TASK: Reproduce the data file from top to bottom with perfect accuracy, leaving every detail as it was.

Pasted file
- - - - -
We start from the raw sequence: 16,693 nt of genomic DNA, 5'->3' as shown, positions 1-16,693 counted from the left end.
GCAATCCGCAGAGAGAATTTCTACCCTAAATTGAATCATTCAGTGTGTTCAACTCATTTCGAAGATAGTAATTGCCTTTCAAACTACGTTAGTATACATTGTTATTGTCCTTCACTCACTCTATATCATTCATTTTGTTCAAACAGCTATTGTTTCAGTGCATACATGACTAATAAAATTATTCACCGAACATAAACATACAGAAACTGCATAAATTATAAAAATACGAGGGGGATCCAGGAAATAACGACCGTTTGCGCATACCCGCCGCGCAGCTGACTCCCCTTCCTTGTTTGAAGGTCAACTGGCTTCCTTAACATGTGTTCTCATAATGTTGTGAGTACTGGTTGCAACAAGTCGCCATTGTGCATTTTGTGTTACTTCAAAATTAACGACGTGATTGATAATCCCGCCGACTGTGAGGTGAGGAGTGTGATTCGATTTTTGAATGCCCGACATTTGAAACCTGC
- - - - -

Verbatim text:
We start from the raw sequence: 16,693 nt of genomic DNA, 5'->3' as shown, positions 1-16,693 counted from the left end.
GCAATCCGCAGAGAGAATTTCTACCCTAAATTGAATCATTCAGTGTGTTCAACTCATTTCGAAGATAGTAATTGCCTTTCAAACTACGTTAGTATACATTGTTATTGTCCTTCACTCACTCTATATCATTCATTTTGTTCAAACAGCTATTGTTTCAGTGCATACATGACTAATAAAATTATTCACCGAACATAAACATACAGAAACTGCATAAATTATAAAAATACGAGGGGGATCCAGGAAATAACGACCGTTTGCGCATACCCGCCGCGCAGCTGACTCCCCTTCCTTGTTTGAAGGTCAACTGGCTTCCTTAACATGTGTTCTCATAATGTTGTGAGTACTGGTTGCAACAAGTCGCCATTGTGCATTTTGTGTTACTTCAAAATTAACGACGTGATTGATAATCCCGCCGACTGTGAGGTGAGGAGTGTGATTCGATTTTTGAATGCCCGACATTTGAAACCTGC